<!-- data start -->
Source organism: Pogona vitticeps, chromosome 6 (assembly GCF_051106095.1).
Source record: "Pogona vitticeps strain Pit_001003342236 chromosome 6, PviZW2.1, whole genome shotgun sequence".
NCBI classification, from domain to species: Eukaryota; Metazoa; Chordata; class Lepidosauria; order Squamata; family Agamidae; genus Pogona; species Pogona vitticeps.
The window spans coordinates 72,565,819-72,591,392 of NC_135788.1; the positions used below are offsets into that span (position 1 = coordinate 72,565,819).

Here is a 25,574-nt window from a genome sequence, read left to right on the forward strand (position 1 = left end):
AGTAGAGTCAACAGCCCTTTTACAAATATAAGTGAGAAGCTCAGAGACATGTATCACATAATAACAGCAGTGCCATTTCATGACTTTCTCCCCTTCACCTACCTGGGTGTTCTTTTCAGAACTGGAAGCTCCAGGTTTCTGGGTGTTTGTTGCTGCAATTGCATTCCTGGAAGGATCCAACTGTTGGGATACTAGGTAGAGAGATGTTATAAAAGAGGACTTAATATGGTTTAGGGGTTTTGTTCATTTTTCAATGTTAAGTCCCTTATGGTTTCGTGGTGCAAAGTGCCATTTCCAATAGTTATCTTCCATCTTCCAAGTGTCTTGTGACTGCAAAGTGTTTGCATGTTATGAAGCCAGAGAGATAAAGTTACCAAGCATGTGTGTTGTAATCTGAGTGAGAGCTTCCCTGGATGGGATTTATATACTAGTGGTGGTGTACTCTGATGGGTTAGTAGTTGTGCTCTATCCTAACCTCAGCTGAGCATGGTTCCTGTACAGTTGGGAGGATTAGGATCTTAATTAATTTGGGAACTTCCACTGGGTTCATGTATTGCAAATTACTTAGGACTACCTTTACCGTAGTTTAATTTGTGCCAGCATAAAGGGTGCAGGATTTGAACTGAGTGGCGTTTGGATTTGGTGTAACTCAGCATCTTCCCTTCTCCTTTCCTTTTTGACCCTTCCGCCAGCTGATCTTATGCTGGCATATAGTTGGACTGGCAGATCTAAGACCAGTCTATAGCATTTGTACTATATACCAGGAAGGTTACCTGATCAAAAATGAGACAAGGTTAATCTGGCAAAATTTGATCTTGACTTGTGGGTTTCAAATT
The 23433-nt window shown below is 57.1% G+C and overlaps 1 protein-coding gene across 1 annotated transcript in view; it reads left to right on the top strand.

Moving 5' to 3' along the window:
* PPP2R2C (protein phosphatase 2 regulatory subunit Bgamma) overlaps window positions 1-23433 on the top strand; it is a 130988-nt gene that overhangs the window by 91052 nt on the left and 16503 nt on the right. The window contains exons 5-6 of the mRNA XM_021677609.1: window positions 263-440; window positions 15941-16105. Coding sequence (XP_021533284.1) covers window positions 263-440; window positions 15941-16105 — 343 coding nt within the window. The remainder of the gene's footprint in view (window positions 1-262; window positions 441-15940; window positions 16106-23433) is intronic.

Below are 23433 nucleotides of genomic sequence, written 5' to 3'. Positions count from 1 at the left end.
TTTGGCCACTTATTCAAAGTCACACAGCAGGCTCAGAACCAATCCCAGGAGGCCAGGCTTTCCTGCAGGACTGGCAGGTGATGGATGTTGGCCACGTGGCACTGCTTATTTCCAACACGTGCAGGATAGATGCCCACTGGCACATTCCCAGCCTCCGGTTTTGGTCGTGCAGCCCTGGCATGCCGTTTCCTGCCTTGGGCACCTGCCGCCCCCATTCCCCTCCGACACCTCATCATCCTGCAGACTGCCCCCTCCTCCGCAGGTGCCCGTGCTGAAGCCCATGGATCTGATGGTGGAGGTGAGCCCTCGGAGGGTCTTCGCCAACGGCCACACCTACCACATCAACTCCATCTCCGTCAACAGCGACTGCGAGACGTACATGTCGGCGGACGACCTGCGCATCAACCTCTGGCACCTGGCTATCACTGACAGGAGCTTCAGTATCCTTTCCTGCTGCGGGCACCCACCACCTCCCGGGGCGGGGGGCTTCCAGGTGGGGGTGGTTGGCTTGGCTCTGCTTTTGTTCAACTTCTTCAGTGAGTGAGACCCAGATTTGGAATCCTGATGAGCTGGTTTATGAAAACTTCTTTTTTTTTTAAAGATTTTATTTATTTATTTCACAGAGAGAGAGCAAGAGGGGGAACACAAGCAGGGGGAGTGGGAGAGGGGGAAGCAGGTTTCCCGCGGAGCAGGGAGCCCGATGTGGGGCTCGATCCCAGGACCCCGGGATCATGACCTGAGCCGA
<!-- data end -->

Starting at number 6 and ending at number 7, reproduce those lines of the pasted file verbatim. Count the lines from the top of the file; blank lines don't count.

AGTAGAGTCAACAGCCCTTTTACAAATATAAGTGAGAAGCTCAGAGACATGTATCACATAATAACAGCAGTGCCATTTCATGACTTTCTCCCCTTCACCTACCTGGGTGTTCTTTTCAGAACTGGAAGCTCCAGGTTTCTGGGTGTTTGTTGCTGCAATTGCATTCCTGGAAGGATCCAACTGTTGGGATACTAGGTAGAGAGATGTTATAAAAGAGGACTTAATATGGTTTAGGGGTTTTGTTCATTTTTCAATGTTAAGTCCCTTATGGTTTCGTGGTGCAAAGTGCCATTTCCAATAGTTATCTTCCATCTTCCAAGTGTCTTGTGACTGCAAAGTGTTTGCATGTTATGAAGCCAGAGAGATAAAGTTACCAAGCATGTGTGTTGTAATCTGAGTGAGAGCTTCCCTGGATGGGATTTATATACTAGTGGTGGTGTACTCTGATGGGTTAGTAGTTGTGCTCTATCCTAACCTCAGCTGAGCATGGTTCCTGTACAGTTGGGAGGATTAGGATCTTAATTAATTTGGGAACTTCCACTGGGTTCATGTATTGCAAATTACTTAGGACTACCTTTACCGTAGTTTAATTTGTGCCAGCATAAAGGGTGCAGGATTTGAACTGAGTGGCGTTTGGATTTGGTGTAACTCAGCATCTTCCCTTCTCCTTTCCTTTTTGACCCTTCCGCCAGCTGATCTTATGCTGGCATATAGTTGGACTGGCAGATCTAAGACCAGTCTATAGCATTTGTACTATATACCAGGAAGGTTACCTGATCAAAAATGAGACAAGGTTAATCTGGCAAAATTTGATCTTGACTTGTGGGTTTCAAATT
The 23433-nt window shown below is 57.1% G+C and overlaps 1 protein-coding gene across 1 annotated transcript in view; it reads left to right on the top strand.